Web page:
-----BEGIN PGP SIGNED MESSAGE-----
Hanno Schlichting wrote:
> Tres Seaver wrote:
>> Hanno Schlichting wrote:
>>> Removed _filterPasswordFields hack, preventing keys with the exact
>>> key 'passw' to be filtered out in one place is just obscurity.
>> But you didn't de-obfuscate it, you ripped it out. Now, the response
>> view shows credentials, which is a security hole.
> Unless I've misunderstood the code this particular "feature" only worked
> for input fields whose name contained "passw" in some form. It didn't
> check on input type being password.
The server side wouldn't know that: the presence of such a field in the
request is completely independent of any form (e.g., cookies passed long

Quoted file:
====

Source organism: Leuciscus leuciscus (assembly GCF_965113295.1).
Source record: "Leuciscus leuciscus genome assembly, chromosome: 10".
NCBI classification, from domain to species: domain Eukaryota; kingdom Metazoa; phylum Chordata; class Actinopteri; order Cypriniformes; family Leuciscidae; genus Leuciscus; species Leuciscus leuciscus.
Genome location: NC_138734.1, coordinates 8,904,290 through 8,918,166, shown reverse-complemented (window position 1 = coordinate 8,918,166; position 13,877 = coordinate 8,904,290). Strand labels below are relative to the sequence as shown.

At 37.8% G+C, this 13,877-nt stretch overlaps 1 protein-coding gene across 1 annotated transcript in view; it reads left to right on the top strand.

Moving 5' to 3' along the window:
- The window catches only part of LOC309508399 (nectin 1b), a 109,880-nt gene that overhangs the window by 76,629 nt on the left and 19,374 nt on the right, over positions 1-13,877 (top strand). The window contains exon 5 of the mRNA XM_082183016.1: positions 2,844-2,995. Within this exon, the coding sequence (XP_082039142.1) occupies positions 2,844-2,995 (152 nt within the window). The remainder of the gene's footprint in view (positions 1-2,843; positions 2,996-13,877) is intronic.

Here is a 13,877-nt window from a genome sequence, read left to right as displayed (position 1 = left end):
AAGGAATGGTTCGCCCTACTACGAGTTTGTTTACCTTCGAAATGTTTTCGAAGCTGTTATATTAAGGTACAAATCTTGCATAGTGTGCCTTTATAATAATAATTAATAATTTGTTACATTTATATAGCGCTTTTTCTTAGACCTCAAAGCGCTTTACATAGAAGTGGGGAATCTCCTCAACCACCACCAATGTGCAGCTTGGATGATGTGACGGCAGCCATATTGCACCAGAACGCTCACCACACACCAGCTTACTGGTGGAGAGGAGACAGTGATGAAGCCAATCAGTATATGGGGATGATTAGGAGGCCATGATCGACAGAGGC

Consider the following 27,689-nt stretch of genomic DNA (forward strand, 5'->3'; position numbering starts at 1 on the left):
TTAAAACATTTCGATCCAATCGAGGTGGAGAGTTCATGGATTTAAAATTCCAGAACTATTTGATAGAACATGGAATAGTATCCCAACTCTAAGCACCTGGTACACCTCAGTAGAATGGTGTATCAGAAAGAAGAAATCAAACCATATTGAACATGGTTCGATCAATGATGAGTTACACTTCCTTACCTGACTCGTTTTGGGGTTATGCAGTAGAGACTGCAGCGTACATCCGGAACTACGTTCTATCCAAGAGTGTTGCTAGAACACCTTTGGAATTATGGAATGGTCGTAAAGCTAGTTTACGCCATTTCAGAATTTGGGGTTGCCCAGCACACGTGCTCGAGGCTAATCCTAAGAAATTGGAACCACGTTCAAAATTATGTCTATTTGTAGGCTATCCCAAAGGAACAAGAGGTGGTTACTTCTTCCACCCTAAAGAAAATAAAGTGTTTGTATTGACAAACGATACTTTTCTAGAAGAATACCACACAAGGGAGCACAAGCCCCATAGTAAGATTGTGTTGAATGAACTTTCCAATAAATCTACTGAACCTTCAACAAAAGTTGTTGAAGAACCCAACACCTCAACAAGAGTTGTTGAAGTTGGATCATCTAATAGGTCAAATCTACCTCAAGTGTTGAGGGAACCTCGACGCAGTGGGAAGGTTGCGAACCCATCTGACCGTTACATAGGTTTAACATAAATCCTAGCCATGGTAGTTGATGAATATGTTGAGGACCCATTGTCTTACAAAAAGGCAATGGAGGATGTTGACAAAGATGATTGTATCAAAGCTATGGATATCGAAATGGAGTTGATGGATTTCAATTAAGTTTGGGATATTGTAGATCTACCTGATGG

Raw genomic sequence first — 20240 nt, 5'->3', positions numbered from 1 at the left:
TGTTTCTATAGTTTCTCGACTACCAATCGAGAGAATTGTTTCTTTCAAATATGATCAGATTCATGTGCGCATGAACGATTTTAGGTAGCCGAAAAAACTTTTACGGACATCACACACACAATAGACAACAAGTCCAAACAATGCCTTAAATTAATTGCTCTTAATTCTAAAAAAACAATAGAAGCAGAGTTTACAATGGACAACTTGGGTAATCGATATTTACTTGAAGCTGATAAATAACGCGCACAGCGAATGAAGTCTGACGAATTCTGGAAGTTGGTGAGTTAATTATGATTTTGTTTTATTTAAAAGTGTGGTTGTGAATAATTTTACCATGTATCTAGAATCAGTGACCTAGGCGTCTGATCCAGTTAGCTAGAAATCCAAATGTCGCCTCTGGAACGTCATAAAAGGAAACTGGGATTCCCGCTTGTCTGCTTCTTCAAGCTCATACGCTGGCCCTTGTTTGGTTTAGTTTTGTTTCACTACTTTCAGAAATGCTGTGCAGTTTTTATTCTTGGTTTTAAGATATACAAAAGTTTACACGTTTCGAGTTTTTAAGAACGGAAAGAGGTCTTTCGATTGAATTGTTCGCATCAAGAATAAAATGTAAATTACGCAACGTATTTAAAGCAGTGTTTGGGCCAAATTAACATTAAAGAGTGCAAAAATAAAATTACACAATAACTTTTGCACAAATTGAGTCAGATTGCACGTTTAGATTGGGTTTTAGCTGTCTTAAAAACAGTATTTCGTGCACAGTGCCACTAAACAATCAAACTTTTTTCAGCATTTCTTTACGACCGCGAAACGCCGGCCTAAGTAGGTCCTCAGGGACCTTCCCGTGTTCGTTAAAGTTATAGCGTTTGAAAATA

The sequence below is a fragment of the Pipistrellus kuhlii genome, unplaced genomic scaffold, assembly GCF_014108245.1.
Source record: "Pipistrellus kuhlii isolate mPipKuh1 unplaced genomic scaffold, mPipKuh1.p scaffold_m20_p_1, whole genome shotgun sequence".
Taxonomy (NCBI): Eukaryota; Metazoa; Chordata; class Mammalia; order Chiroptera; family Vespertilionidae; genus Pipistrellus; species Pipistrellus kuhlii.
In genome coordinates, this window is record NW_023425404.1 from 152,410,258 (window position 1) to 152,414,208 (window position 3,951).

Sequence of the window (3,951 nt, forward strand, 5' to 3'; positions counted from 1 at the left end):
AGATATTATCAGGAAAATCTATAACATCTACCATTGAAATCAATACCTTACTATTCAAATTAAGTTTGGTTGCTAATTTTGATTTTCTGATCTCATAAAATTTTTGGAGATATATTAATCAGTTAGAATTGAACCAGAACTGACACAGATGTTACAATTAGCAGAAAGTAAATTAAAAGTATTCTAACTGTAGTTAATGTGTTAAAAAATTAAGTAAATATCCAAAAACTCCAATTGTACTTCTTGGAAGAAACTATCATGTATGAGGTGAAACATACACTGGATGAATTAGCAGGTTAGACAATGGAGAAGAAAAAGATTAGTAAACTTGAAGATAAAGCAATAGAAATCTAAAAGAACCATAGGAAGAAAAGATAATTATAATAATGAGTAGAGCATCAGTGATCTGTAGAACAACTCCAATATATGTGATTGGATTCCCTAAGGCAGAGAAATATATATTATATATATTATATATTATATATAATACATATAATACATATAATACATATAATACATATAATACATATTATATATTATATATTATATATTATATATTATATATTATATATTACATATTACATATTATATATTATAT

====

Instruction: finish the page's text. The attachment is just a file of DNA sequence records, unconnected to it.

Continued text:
after logging in).
> As soon as the name is "auth" or anything else the check would fail. It
> also only did this filtering in the __str__ representation of the
> request, not the text method or any of the other methods to access the
> data. I call that security through obscurity.
We had a collector issue reported with a CVE because any view which
returned / included the request *showed the users credentials*,
including to people looking over his shoulder or at a conference beamer.
> Dealing with password input type fields is something for a form library
> but not a request object in my book.
The issue isn't about *form fields*: it is about not exposing
credentials. Many of the views which could provoke the hole don't use a
form library at all (nor should they be required to).
Tres Seaver +1 540-429-0999 tsea...@palladion.com
Palladion Software "Excellence by Design" http://palladion.com
-----BEGIN PGP SIGNATURE-----
Version: GnuPG v1.4.6 (GNU/Linux)
Comment: Using GnuPG with Mozilla - http://enigmail.mozdev.org
-----END PGP SIGNATURE-----
Repoze-dev mailing list